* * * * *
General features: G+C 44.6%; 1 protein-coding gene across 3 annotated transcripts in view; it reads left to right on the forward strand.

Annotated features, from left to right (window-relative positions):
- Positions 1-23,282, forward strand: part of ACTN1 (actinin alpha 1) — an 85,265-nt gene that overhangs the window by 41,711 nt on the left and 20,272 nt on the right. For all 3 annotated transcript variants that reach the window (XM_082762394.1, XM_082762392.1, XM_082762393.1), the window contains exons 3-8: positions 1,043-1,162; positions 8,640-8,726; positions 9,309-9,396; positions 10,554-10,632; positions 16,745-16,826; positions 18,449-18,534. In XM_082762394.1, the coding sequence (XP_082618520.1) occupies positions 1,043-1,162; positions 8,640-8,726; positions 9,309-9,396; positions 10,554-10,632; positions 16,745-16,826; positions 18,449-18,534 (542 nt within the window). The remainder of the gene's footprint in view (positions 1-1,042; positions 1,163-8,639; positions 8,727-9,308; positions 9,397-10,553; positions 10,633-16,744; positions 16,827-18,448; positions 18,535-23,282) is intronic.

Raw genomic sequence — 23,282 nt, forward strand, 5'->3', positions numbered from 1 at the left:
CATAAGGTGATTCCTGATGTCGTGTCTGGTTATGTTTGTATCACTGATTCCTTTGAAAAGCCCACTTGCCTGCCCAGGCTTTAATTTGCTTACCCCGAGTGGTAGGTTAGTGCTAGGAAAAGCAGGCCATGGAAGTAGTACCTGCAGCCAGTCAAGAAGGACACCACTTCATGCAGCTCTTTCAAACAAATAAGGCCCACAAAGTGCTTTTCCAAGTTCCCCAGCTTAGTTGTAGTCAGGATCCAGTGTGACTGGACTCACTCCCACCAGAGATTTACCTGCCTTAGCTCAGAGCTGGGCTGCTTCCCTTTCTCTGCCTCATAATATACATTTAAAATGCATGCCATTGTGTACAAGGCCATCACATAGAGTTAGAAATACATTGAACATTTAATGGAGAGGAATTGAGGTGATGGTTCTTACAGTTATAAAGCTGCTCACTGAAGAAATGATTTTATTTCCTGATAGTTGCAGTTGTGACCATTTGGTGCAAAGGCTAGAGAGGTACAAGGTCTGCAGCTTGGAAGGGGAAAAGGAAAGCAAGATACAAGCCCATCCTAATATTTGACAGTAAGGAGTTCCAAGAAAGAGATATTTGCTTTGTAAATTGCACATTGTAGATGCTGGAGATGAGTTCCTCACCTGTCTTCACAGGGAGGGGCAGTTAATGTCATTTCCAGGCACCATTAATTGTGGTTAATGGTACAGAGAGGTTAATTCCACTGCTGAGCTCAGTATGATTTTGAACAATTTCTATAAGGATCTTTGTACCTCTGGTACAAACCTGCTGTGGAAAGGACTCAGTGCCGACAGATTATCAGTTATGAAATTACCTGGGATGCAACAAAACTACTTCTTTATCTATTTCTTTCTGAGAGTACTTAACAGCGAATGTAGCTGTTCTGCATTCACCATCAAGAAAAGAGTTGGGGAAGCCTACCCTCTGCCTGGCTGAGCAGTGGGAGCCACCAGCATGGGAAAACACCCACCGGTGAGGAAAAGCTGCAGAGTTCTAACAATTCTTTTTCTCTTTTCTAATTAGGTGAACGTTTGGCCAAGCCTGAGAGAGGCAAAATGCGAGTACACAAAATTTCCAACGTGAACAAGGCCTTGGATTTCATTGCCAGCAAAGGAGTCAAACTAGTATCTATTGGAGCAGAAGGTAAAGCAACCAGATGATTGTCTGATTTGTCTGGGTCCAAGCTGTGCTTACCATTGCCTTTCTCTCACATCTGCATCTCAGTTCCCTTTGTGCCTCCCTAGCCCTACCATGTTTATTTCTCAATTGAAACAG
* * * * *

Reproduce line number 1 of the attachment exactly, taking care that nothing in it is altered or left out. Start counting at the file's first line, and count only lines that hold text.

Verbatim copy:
General features: G+C 44.6%; 1 protein-coding gene across 3 annotated transcripts in view; it reads left to right on the forward strand.